Mania (Wilbushewitcz) Shochat
Born on her father's estate in Belorussia, Mania Wilbushewitcz left home at a young age to work in her brother's factory in Minsk in order to learn about workers' living conditions and help them. She became associated with revolutionary circles and was arrested in the summer of 1899. While in prison, she met Zubatov, the chief of the Secret Police in Moscow. He suggested a workers' movement with his support, which would be loyal to the Czar. He convinced her to establish a Jewish workers' party which would be concerned with professional and economic matters and would abstain from politics.
Under his influence, she started to establish the Jewish Independent Labor Party in the summer of 1901. The strikes they declared were successful because secret police agents supported them. They were opposed by the Bund and other Jewish Socialist groups.
After the Kishinev pogrom, and with changes in government policies, the party dissolved in the summer of 1903. In 1904 her brother, Nahum, invited her to visit Eretz Yisrael. She traveled through the country for a year and concluded that collective agricultural settlement was an essential condition for the development of a Jewish country. In 1907, Mania went to Europe and the United States to study various communist settlements. Upon her return she sought a group of like-minded individuals, and became associated with the Bar Giora group led by Israel Shochat. Under her influence, the group settlement on a farm near Sejera (Ilaniyah) and tried setting up a collective farm in 1907-1908. This was the first attempt at collective settlement in Eretz Yisrael.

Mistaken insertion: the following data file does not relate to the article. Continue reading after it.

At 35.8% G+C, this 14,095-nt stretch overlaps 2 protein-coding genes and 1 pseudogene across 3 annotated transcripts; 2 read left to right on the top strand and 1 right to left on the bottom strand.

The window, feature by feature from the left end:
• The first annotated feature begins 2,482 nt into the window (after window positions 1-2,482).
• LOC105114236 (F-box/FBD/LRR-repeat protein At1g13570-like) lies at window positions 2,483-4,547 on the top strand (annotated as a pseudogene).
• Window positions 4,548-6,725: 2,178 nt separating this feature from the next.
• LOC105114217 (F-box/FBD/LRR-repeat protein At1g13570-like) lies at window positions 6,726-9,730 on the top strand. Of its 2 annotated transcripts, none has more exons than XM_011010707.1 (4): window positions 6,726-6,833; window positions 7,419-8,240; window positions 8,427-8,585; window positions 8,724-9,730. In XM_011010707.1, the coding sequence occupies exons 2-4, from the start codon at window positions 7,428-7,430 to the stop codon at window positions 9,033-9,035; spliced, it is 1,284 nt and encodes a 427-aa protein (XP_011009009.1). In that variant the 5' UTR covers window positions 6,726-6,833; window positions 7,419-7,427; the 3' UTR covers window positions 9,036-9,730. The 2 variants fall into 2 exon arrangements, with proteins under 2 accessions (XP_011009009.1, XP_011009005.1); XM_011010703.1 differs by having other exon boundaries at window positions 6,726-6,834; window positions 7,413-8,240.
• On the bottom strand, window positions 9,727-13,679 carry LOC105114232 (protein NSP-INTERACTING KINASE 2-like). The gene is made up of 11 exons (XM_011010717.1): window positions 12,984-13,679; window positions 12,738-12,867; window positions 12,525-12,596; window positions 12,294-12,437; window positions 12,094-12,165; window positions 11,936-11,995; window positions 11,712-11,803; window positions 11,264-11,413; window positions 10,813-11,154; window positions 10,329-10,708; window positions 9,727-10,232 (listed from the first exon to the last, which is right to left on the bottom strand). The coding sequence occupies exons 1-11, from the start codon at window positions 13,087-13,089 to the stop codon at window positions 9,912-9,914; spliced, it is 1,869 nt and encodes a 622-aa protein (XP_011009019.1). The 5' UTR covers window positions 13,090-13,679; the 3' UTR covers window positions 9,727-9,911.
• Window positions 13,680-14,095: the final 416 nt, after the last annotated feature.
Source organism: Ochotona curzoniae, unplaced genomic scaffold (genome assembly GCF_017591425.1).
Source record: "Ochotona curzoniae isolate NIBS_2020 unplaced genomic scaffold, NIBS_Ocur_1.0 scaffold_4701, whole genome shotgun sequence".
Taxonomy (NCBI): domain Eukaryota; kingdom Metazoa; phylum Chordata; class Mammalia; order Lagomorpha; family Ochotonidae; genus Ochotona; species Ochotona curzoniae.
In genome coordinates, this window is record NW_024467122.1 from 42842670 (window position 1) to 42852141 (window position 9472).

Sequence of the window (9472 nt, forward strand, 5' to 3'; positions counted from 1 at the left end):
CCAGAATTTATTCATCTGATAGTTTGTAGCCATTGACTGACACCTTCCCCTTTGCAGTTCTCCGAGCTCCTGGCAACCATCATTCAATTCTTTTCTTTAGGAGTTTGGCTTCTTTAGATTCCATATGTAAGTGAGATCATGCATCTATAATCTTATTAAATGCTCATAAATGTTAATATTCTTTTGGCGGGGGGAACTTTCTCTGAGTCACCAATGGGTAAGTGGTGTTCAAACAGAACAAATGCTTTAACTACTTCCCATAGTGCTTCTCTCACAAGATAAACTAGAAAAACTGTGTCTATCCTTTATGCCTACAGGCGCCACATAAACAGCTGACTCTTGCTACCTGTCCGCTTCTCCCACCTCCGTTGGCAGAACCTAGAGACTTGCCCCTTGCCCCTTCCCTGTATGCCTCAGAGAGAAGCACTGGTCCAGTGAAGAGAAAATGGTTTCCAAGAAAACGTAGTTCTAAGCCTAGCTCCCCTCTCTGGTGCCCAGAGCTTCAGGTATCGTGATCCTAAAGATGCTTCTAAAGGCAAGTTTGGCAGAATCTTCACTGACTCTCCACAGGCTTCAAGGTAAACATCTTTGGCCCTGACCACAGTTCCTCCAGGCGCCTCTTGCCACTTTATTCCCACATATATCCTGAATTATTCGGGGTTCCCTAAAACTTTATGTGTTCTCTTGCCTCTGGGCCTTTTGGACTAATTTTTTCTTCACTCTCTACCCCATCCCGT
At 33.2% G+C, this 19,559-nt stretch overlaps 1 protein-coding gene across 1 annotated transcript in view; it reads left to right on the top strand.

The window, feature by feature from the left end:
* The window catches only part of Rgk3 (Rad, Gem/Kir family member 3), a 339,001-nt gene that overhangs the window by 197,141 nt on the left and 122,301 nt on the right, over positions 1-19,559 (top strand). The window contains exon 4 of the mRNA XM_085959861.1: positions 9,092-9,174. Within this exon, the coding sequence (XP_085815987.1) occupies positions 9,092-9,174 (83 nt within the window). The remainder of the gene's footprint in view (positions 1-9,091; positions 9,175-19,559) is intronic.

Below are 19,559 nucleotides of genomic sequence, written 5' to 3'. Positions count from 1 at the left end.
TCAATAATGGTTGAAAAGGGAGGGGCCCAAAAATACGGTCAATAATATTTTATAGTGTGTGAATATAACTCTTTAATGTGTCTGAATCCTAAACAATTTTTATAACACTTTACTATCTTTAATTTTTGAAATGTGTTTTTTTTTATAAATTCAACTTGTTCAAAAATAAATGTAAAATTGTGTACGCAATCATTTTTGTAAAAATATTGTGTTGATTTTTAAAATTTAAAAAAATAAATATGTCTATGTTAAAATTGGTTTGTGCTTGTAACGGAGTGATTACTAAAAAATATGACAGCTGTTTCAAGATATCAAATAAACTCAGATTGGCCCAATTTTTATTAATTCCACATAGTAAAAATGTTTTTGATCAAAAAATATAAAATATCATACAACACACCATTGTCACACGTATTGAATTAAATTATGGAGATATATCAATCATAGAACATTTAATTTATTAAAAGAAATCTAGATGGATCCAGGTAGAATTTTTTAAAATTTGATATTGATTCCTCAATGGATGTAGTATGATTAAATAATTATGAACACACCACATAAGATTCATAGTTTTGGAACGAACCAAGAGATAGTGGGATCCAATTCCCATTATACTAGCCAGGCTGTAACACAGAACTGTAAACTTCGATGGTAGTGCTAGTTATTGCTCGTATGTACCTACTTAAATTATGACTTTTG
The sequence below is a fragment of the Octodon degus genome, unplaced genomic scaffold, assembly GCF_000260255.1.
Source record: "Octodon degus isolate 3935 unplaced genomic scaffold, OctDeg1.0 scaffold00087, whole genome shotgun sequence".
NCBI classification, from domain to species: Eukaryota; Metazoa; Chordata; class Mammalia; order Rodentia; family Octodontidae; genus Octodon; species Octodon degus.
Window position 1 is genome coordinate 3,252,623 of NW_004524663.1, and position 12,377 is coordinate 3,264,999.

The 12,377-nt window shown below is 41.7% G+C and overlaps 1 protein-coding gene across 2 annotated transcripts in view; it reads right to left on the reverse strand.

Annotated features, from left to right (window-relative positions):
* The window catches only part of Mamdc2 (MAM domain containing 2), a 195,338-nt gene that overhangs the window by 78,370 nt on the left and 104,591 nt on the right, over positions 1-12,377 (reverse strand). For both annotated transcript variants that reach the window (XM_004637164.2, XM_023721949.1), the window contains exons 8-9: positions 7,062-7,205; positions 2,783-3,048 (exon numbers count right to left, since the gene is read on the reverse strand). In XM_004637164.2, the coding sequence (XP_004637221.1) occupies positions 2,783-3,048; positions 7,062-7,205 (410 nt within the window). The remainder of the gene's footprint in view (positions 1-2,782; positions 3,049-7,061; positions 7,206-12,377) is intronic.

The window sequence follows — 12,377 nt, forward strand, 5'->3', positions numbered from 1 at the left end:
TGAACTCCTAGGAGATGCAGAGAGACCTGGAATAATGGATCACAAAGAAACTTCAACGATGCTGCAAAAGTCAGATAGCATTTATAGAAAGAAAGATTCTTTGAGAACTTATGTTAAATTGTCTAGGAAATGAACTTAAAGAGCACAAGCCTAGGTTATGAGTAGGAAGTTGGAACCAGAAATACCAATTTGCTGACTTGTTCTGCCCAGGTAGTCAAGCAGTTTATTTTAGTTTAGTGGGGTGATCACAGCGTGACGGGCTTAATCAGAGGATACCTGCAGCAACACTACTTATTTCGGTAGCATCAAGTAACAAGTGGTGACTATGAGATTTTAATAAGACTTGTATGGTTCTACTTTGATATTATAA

In 1908 she married Shochat and they were among the founders of HaShomer in 1909. When World War I began, the Turkish authorities exiled Mania and Israel Shochat to Boursa, Turkey. After attending the Poalei Zion convention in Stockholm, they returned to Eretz Yisrael in 1919 and joined the Ahdut HaAvodah party. In 1921, Mania Shochat was a member of the first Histadrut delegation to visit the United States. Her presence caused an uproar as Bundists and Communists recalled her previous collaboration with the Moscow Secret Police.
In the later years, Mania Shochat became active in Kibbutz Kfar Giladi and in Jewish-Arab cooperation. In 1948, she joined the Mapam party and settled in Tel Aviv, where she devoted herself to social work and writing.
Source: The Pedagogic Center, The Department for Jewish Zionist Education, The Jewish Agency for Israel, (c) 1997, 1998, 1999, 2000, Director: Dr. Motti Friedman, Webmaster: Esther Carciente